The episode itself offered us the briefest look at the Night King, as he marshals the White Walkers and army of the dead to attack the realms of men. They march south for Eastwatch, a course that will pit them against Jon Snow and his band of soldiers. Unlike Hardhome, there is no surprise in what is to come. The protagonists are knowingly marching into the mouth of the beast.
A Couple Extra Ravens
- Speaking of the mouth of the beast, Jon Snow gets up close and personal with Drogon this week. It’s a subtle but wonderful bit of acting from Kit Harington, who properly balances the fear and awe of the dragon with the courage one would expect of a man who killed a White Walker and keeps a direwolf as a pet. But more importantly, this was one of two scenes which helped center Jon’s parentage as the show winds up for its big finish.
The scene on Dragonstone showed Drogon’s relative comfort around Jon, immediately hinting that Jon may have more to him than meets the eye. While much of Daenerys’s crew have habituated to the dragons, few have chosen to approach them and even fewer come within arm’s length. Dany’s face here also indicates that wheels are turning in her head, that this King in the North may be as great a man as Ser Davos proclaims.
- The other relevant scene occurs in Oldtown, as Jon’s best friend Sam become increasingly frustrated by the bureaucracy and inaction of the Citadel. So frustrated, even, that Sam glosses over a major revelation by Gilly – that Rhaegar Targaryen, the actual father of Jon Snow, had annulled his marriage with Elia Martell and remarried that same day in secret ceremony.
Sam and Gilly, ignorant to Jon’s real parentage, have no reason to think on this much, but the implications of this annulment are far reaching. If Rhaegar and Lyanna were married, then Jon Snow is actually Jon Targaryen, a trueborn son and immediate heir to the Iron Throne (if observing the Targaryen lineage). By law, his claim would come before Daenerys’s. Jon has been a reluctant monarch thus far, and claims on the Iron Throne are likely the furthest thought from his mind. But given Daenerys’s insistence that Jon bend the knee, this new information could mark a paradigm shift for the warming relationship between Jon and Dany.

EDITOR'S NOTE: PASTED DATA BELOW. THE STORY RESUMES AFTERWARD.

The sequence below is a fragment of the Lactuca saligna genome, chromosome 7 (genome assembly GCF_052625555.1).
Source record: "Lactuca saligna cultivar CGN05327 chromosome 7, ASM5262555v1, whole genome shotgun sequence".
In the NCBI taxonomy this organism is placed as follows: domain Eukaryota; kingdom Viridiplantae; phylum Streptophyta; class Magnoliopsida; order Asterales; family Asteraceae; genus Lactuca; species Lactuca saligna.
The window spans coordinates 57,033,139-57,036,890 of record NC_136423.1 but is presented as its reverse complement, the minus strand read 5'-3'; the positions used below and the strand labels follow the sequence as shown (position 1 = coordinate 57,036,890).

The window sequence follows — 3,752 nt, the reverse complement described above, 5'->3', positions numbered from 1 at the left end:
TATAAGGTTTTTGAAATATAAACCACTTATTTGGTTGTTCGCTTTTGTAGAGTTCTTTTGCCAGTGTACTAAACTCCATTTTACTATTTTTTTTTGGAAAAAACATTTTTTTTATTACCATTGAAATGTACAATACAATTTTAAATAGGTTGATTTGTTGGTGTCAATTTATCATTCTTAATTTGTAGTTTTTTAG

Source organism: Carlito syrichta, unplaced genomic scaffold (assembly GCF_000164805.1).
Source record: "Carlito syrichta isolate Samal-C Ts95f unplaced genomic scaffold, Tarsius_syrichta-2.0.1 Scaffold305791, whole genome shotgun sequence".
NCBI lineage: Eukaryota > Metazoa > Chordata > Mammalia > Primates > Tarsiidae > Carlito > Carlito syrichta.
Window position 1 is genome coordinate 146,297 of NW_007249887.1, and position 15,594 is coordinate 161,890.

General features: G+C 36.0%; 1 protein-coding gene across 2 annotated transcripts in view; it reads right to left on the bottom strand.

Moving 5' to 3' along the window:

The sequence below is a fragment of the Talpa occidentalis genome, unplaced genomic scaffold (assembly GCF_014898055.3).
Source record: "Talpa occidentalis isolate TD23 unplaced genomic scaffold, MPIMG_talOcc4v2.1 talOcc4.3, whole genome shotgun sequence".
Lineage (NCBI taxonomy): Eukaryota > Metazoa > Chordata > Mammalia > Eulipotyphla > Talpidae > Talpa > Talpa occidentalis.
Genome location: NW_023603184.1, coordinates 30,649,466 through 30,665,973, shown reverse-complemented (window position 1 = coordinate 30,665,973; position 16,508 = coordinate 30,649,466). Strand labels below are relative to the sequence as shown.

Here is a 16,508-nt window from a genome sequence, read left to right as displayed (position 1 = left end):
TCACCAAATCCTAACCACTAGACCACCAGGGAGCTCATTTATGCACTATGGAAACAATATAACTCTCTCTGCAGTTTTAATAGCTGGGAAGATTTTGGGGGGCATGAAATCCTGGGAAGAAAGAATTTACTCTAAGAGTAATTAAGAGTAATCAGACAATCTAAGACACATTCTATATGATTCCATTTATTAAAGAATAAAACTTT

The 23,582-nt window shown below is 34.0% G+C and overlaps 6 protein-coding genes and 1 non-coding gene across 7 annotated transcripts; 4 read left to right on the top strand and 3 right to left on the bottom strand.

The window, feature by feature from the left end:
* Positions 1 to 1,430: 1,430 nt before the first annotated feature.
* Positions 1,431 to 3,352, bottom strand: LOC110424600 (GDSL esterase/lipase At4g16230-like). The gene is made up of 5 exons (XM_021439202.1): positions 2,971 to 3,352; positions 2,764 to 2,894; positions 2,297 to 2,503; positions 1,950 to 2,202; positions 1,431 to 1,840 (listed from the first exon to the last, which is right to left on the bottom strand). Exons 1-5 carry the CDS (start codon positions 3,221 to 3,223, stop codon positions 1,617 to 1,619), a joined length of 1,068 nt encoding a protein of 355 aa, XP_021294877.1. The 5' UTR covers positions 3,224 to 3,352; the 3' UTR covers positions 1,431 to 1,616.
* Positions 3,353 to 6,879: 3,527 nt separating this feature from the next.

- Lastly, Littlefinger finally returns to form as he lays the groundwork to one up Arya. Lord Baelish has been out of his element among the mysticism at Winterfell, and his scheming has dropped off since he became ruler of the Vale. Unable to wedge himself into northern politics, Lord Baelish has found a way to weaponize Arya’s distrust, likely using it to grow closer to Sansa. What initially came off as a sleuth, stealth Arya scene reveals itself to be a LIttlefinger ploy.
While the exact plan is still unknown to us, the content of the letter Arya found is not. When Cersei sprung her trap on Ned Stark in season one, Sansa became the hostage of House Lannister. Cersei, along with Varys and Grand Maester Pycelle, forced Sansa to write a letter to Robb imploring him to bend the knee to the new King Joffrey. Robb and Maester Luwin figured out that they were Cersei’s words, but Arya has no knowledge of this. Arya is already mistrusting of her older sister, and now this letter may sow further discord in House Stark.